Purpose: This study investigates the moderating role of self-efficacy on the cognitive process of entrepreneurship among Vietnamese students. Specifically, this study explores the moderating effects of entrepreneurial self-efficacy on the relationships between attitude towards entrepreneurship, subjective norms, perceived behavioral control, and intention to become entrepreneurs. Methodology: By adapting the theory of planned behavior and using data collected from 2218 students in Vietnam, the author utilizes a meta-analytic path analysis in order to show that entrepreneurial intention is strongly influenced by attitude towards entrepreneurship, followed by self-efficacy and perceived behavioral control. Particularly, structural equation modeling (SEM) was employed to test the model fit and hypothesis. Findings: The study indicates that subjective norms have both direct and indirect effects on entrepreneurship intention. Moreover, although the moderating impacts of self-efficacy on the relationships between subjective norms and perceived behavioral control is insignificant, the research study indicates that self-efficacy moderates the correlation between attitude towards entrepreneurship and start-up intention. Implications for theory and practice: Besides its contributions to entrepreneurship literature, this study also contributes to practices and implications at universities in Vietnam. Originality and value: These findings also illustrate that the theory of planned behavior can be appropriately implemented in the research context of emerging economies such as Vietnam. In addition, the study shows that the relationship between attitude towards entrepreneurship and entrepreneurial intention is moderated by entrepreneurial self-efficacy.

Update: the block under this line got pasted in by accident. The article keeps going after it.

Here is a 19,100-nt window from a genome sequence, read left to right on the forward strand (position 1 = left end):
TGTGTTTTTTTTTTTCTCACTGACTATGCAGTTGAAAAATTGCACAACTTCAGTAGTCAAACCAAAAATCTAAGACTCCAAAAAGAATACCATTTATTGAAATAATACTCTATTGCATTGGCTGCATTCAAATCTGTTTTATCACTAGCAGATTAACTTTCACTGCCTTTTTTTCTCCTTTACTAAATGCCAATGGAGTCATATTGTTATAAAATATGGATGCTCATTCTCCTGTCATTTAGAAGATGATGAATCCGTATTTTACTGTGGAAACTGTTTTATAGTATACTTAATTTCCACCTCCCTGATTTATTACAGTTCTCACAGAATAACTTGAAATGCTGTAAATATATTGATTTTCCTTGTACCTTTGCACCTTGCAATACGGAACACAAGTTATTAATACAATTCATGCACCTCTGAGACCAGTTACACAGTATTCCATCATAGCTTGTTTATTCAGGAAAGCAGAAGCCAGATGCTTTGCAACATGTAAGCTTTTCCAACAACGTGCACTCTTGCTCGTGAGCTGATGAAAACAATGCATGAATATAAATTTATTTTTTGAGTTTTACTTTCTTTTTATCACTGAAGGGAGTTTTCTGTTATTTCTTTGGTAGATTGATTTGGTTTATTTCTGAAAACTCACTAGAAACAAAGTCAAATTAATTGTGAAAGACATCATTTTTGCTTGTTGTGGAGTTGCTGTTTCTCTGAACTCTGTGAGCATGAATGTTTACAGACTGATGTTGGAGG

Keywords: entrepreneurial self-efficacy, entrepreneurial intention, the theory of planned behavior, attitude towards entrepreneurship, subjective norms, perceived behavioral control.